install.packages('pbkrtest') library(pbkrtest) pitch.red <- lmer(pitch ~ base + (1|Face) + (1|Participant), data=pitch.dat) KRmodcomp(pitch.me, pitch.red)

The corrected *p* value is .0001024. The result could reported as a Kenward-Roger corrected test with *F*(1, 118.5) = 16.17, *p* = .0001024. In this case the Wald *z* test would have given a p value of around .0000435. Here the effect is sufficiently large that the difference in approaches doesn’t matter – but that won’t always be true.

*The MCMC approach*

The MCMC approach (discussed in Chapter 18) can be run in several ways – with the lme4 functions or those in MCMCglmm being fairly easy to implement. Here I’ll stick with lme4 (but for more complex models MCMCglmm is likely to be better).

First you need to obtain a large number of Monte Carlo simulations from the model of interest. I’ll use 25,000 here (but I often start with 1,000 and work up to a bigger sample). Again this may take a while (about 30 or 40 seconds on my laptop).

pitch.mcmc <- mcmcsamp(pitch.me, n = 25000)

For MCMC approaches it is useful to check the estimates from the simulations. Here I’ll take a quick look at the trace plot (though a density plot is also sensible – see chapter 18).

xyplot(pitch.mcmc)

This produces the following plot (or something close to it):

The trace for the fixed effect of attractiveness looks pretty healthy – the thich black central portion indicating that it doesn’t jump around too much. Now we can look at the 95% confidence interval (strictly a Bayesian highest posterior density or HPD interval – but for present purposes it approximates to a 95% CI).

HPDinterval(pitch.mcmc)

This gives the interval estimate [0.2227276, 0.6578456]. This excludes zero so it is statistically significant (and MCMCglmm would have given an us MCMC-derived estimate of the *p* value).

*Comparison and reccomendation*

Although the Kenward-Roger approach is well-regarded, for the moment I would reccomend the MCMC approach. The pbkrtest package is still under development and I could not always get the approximation or the parametric bootstrap to work (but the parametric bootstrap can also be obtained in other ways – see Chapter 18).

The MCMC approach is also preferable in that it should generalize safely to models where the performance of the Kenward-Roger approximation is unknown (or poor) such as for discrete or ordinal outcomes. It also provides interval estimates rather than just *p* values. The main downside is that you need to familiarize yourself with some basic MCMC diagnostics (e.g., trace and density plots at the very least) and be willing to re-run the simulations to check that the interval estimates are stable.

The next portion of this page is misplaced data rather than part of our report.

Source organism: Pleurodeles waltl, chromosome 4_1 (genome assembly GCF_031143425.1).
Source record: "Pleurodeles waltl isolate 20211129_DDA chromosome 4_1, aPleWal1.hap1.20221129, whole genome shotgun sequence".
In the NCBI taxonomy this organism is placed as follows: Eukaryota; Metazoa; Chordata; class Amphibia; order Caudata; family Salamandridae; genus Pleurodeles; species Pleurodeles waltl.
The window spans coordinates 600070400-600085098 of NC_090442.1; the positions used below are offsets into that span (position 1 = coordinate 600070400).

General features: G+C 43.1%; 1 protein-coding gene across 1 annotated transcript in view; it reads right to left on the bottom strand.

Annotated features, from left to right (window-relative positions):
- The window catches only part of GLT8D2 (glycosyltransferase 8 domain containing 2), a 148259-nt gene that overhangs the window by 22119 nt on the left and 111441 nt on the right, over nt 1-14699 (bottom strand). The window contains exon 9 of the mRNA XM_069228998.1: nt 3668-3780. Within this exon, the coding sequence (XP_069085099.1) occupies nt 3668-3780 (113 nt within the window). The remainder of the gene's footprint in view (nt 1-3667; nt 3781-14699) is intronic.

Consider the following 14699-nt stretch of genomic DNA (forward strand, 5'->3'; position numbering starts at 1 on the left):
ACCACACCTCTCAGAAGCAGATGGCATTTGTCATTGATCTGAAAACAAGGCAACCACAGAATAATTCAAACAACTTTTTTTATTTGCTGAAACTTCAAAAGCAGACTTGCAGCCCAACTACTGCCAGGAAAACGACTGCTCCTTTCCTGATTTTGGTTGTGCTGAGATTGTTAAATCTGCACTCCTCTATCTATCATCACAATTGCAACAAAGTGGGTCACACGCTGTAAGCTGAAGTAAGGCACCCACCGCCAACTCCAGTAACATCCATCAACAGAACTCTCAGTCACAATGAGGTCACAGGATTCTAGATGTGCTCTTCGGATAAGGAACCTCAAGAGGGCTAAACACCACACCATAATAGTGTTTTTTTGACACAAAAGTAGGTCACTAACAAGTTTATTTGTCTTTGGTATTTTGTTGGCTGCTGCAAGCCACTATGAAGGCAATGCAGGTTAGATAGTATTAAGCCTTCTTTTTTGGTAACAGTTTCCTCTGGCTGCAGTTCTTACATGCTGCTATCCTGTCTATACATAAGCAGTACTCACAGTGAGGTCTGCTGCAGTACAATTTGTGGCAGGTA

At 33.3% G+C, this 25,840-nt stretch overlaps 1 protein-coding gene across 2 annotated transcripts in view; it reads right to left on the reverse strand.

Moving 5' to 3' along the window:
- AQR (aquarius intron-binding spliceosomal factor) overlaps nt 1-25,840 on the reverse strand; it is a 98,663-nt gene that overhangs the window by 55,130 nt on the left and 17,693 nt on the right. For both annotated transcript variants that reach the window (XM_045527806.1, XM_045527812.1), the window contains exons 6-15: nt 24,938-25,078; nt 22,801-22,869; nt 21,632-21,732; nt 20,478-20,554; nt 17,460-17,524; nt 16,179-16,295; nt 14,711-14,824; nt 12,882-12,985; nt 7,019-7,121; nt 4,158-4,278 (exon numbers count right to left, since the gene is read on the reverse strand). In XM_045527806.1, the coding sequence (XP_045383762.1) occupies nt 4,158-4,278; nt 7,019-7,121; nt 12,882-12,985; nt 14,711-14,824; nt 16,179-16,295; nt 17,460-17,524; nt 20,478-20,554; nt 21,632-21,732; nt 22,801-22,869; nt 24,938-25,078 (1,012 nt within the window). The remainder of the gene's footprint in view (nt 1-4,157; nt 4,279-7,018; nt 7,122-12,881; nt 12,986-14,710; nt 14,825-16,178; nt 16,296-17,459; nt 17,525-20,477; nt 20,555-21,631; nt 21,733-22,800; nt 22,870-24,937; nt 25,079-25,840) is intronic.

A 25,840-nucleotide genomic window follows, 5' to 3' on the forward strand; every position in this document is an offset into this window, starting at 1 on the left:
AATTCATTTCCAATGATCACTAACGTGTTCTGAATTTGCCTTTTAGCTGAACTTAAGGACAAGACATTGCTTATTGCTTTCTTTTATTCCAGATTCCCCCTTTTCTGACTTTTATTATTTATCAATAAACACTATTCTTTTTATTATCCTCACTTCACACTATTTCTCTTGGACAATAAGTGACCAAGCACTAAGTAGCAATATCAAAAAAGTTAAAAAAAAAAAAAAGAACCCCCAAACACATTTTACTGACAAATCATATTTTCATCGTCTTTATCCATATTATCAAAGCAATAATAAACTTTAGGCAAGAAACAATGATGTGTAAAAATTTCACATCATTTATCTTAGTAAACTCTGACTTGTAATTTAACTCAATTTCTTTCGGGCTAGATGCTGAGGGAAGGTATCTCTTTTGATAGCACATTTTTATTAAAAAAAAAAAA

*References *

Judd, C. M., Westfall, J., & Kenny, D. A. (2012). Treating stimuli as a random factor in social psychology: A new and comprehensive solution to a pervasive but largely ignored problem. *Journal of Personality and Social Psychology*, *103*, 54-69.

Halekoh, U., & Højsgaard, S. (2012) A Kenward-Roger approximation and parametric bootstrap methods for tests in linear mixed models – the R package pbkrtest. Submitted to Journal of Statistical Software.

Update

Ben Bolker pointed out that future versions of lme4 may well drop the MCMC functions (which are limited, at present, to fairly basic models). In the book I mainly used MCMCglmm – which is rather good at fitting fully crossed factorial models. Here is the R code for the pitch data. Using 50,000 simulations seems to give decent estimates of the attractiveness effect. Plotting the model object gives both MCMC trace plots and kernel density plots of the MCMC estimates (hit return in the console to see all the plots).

Last but not least, any one interested in the topic should keep an eye on the draft r-sig-mixed-modelling FAQ for a summary of the challenges and latest available solutions for multilevel inference in R (and other packages).

R code formatted using Pretty R at inside-R.org

Filed under: R code, serious stats, stats advice Tagged: ANOVA, Bayesian inference, fully crossed random factors, kenward-roger approximation, linear mixed models, MCMC methods, multilevel models, psychology, R, repeated measures ANOVA, significance tests, statistical inference, statistics ]]>

Even so, getting a plot looking just right for a presentation or publication often takes a lot of work using basic plotting functions. One reason for this is that constructing a good graphic is an inherently difficult enterprise, one that balances aesthetic factors and statistical factors and that requires a good understanding of who will look at the graphic, what they know, what they want to know and how they will interpret it. It can takes hours – maybe days – to get a graphic right.

In Serious Stats I focused on exploratory plots and how to use basic plotting functions to customize them. I think this was important to include, but one of my regrets was not having enough space to cover a different approach to plotting in R. This is Hadley Wickham’s ggplot2 package (inspired by Leland Wilkinson’s grammar of graphics approach).